Use of Visible Spectrophotometry to Assess Tissue Oxygenation in the Colostomy Stoma

Conference paper
Part of the Advances in Experimental Medicine and Biology book series (AEMB, volume 662)


The aims of this study were to determine the normal range of tissue oxygenation (SO2) in the “mature” colostomy stoma and to investigate whether there were any diurnal variations in the SO2 values. Ten patients with an end colostomy for a minimum duration of three months and using conventional colostomy bags were included in this study. Tissue SO2 was measured on the stoma using visible wavelength spectroscopy (Whitland RM 200, Whitland Research, Whitland, UK) The measurements were carried out on each patient on three occasions: the first early in the morning (designated “baseline”), a second after 6 h and the third on the next day at 24 h. The results showed that the mean baseline SO2 in the colostomy stoma was 77.6 ± 6.8 and there were no differences in the SO2 measurements between the baseline, 6 h and the 24 h values. There were also no differences in the SO2 values between the four quadrants of the stomas. In conclusion, visible wavelength spectrophotometry can reliably measure stomal SO2 in a non-invasive way. No significant diurnal variations in the stomal SO2 values were detected.


Post Operative Period Parastomal Hernia White Lead Early Post Operative Period Visible Spectrophotometry 
These keywords were added by machine and not by the authors. This process is experimental and the keywords may be updated as the learning algorithm improves.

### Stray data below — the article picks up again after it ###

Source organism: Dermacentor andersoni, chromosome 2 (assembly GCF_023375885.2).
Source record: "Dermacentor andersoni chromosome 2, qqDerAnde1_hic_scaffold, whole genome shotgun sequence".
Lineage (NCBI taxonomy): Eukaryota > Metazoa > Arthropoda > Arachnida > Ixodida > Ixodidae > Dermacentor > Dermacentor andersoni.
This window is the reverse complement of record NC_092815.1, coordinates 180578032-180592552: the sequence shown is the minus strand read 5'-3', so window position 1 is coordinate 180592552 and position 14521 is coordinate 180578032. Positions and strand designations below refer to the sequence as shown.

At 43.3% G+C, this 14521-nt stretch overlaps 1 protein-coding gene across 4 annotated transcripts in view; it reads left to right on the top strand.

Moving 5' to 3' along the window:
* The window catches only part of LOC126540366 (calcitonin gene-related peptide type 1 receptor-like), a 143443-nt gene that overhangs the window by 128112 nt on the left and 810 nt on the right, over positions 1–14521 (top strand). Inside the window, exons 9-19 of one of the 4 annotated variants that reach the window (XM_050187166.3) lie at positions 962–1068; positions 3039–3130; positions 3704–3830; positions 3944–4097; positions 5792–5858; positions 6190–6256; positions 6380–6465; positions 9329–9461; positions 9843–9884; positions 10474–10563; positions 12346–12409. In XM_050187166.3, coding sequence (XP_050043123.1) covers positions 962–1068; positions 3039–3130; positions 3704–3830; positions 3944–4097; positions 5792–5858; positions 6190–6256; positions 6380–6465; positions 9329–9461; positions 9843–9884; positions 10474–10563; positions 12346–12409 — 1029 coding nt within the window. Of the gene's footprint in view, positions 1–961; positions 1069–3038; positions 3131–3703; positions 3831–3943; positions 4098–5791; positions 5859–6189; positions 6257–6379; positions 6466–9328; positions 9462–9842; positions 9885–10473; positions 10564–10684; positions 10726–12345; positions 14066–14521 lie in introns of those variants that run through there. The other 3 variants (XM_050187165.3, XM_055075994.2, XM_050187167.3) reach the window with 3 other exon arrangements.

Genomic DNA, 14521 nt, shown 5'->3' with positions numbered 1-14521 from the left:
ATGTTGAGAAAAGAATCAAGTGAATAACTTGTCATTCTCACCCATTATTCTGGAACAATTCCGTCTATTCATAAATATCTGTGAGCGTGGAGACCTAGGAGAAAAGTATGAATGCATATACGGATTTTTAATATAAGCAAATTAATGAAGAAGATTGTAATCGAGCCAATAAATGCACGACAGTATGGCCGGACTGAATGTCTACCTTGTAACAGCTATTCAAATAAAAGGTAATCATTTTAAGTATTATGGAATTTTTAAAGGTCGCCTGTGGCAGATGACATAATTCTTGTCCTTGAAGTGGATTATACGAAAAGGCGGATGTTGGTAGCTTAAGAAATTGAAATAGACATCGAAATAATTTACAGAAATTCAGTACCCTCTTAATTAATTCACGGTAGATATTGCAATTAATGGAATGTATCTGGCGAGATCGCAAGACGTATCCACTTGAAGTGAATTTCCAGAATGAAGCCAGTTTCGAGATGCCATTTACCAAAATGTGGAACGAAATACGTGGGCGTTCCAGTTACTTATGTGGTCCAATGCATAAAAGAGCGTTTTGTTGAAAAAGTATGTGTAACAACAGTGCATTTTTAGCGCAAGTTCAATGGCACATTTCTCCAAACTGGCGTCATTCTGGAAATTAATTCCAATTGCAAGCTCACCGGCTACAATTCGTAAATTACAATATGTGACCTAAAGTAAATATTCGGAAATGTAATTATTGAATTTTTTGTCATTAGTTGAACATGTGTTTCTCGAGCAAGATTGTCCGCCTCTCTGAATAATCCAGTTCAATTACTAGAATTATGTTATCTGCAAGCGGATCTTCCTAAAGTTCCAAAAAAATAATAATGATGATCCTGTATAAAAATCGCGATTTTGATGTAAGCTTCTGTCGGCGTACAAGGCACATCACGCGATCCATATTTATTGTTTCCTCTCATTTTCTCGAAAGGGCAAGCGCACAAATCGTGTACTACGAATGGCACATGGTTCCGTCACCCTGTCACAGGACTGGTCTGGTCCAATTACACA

This study was sponsored by ConvaTec, a division of E.R. Squibb & Sons, L.L.C. Skillman, NJ 08534, USA. The authors are grateful to the volunteers for their willing participation.


  1. 1.
    Benaron DA, Parachikov IH, Friedland S et al. (2004) Continuous, noninvasive, and localized microvascular tissue oximetry using visible light spectroscopy. Anesthesiology 100:1469–1475.PubMedCrossRefGoogle Scholar
  2. 2.
    Caricato M, Ausania F, et al. (2007) Retrospective analysis of long-term defunctioning stoma complications after colorectal surgery. Colorectal Dis 9:559–561.PubMedCrossRefGoogle Scholar
  3. 3.
    Chung RS (1987) Blood flow in colonic anastomoses. Effect of stapling and suturing. Ann Surg 206:335–339.PubMedCrossRefGoogle Scholar
  4. 4.
    Fawcett A, Shembekar M, Church JS et al. (1996) Smoking, hypertension, and colonic anastomotic healing; a combined clinical and histopathological study. Gut 38:714–718.PubMedCrossRefGoogle Scholar
  5. 5.
    Friedland S, Benaron D, Parachikov I et al. (2003) Measurement of mucosal capillary hemoglobin oxygen saturation in the colon by reflectance spectrophotometry. Gastrointest Endosc 57:492–497.PubMedCrossRefGoogle Scholar
  6. 6.
    Harrison DK, Hawthorn IE (2005) Amputation level viability in critical limb ischaemia: setting new standards. Adv Exp Med Biol 566:325–332.PubMedCrossRefGoogle Scholar
  7. 7.
    Orsay CP, Bass EM, Firfer B et al. (1995) Blood flow in colon anastomotic stricture formation. Dis Colon Rectum 38:202–206.PubMedCrossRefGoogle Scholar
  8. 8.
    Park JJ, Del Pino A, et al. (1999). Stoma complications: the cook county hospital experience. Dis Colon Rectum 42:1575–1580.PubMedCrossRefGoogle Scholar
  9. 9.
    Sorensen LT, Jorgensen T, Kirkeby LT et al. (1999) Smoking and alcohol abuse are major risk factors for anastomotic leakage in colorectal surgery. Br J Surg 86:927–931.PubMedCrossRefGoogle Scholar

Copyright information

© Springer Science+Business Media, LLC 2010

Authors and Affiliations

  1. 1.Department of Medical PhysicsUniversity Hospital of North DurhamDurhamUK
  2. 2.General SurgeryUniversity Hospital of North DurhamDurhamUK
  3. 3.Department of Medical Physics and General SurgeryUniversity Hospital of North DurhamDurhamUK

Personalised recommendations